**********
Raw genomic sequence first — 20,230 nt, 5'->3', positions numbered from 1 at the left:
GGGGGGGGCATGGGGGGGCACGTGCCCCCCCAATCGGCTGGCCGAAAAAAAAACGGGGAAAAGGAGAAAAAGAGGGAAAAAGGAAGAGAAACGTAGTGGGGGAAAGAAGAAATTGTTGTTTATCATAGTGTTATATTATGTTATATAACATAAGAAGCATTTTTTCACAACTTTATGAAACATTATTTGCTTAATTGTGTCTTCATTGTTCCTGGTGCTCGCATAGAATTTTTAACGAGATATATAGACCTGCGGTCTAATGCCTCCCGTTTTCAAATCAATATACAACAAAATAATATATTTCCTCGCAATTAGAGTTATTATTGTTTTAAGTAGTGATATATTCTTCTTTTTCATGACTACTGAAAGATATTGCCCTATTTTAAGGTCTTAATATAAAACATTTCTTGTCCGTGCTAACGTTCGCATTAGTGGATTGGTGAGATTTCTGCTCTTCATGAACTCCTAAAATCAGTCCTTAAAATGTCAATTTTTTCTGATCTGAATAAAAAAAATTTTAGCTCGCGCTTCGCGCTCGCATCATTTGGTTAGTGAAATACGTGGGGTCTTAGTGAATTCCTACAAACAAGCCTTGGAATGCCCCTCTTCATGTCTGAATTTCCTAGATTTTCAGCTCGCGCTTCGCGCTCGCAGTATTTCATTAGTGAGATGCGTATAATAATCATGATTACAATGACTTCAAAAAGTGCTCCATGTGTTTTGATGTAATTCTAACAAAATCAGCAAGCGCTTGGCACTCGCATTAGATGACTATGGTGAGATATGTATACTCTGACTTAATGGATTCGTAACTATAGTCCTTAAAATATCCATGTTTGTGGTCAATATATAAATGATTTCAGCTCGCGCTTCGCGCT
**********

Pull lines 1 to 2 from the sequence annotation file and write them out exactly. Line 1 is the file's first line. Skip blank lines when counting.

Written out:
Raw genomic sequence first — 20,230 nt, 5'->3', positions numbered from 1 at the left:
GGGGGGGGCATGGGGGGGCACGTGCCCCCCCAATCGGCTGGCCGAAAAAAAAACGGGGAAAAGGAGAAAAAGAGGGAAAAAGGAAGAGAAACGTAGTGGGGGAAAGAAGAAATTGTTGTTTATCATAGTGTTATATTATGTTATATAACATAAGAAGCATTTTTTCACAACTTTATGAAACATTATTTGCTTAATTGTGTCTTCATTGTTCCTGGTGCTCGCATAGAATTTTTAACGAGATATATAGACCTGCGGTCTAATGCCTCCCGTTTTCAAATCAATATACAACAAAATAATATATTTCCTCGCAATTAGAGTTATTATTGTTTTAAGTAGTGATATATTCTTCTTTTTCATGACTACTGAAAGATATTGCCCTATTTTAAGGTCTTAATATAAAACATTTCTTGTCCGTGCTAACGTTCGCATTAGTGGATTGGTGAGATTTCTGCTCTTCATGAACTCCTAAAATCAGTCCTTAAAATGTCAATTTTTTCTGATCTGAATAAAAAAAATTTTAGCTCGCGCTTCGCGCTCGCATCATTTGGTTAGTGAAATACGTGGGGTCTTAGTGAATTCCTACAAACAAGCCTTGGAATGCCCCTCTTCATGTCTGAATTTCCTAGATTTTCAGCTCGCGCTTCGCGCTCGCAGTATTTCATTAGTGAGATGCGTATAATAATCATGATTACAATGACTTCAAAAAGTGCTCCATGTGTTTTGATGTAATTCTAACAAAATCAGCAAGCGCTTGGCACTCGCATTAGATGACTATGGTGAGATATGTATACTCTGACTTAATGGATTCGTAACTATAGTCCTTAAAATATCCATGTTTGTGGTCAATATATAAATGATTTCAGCTCGCGCTTCGCGCT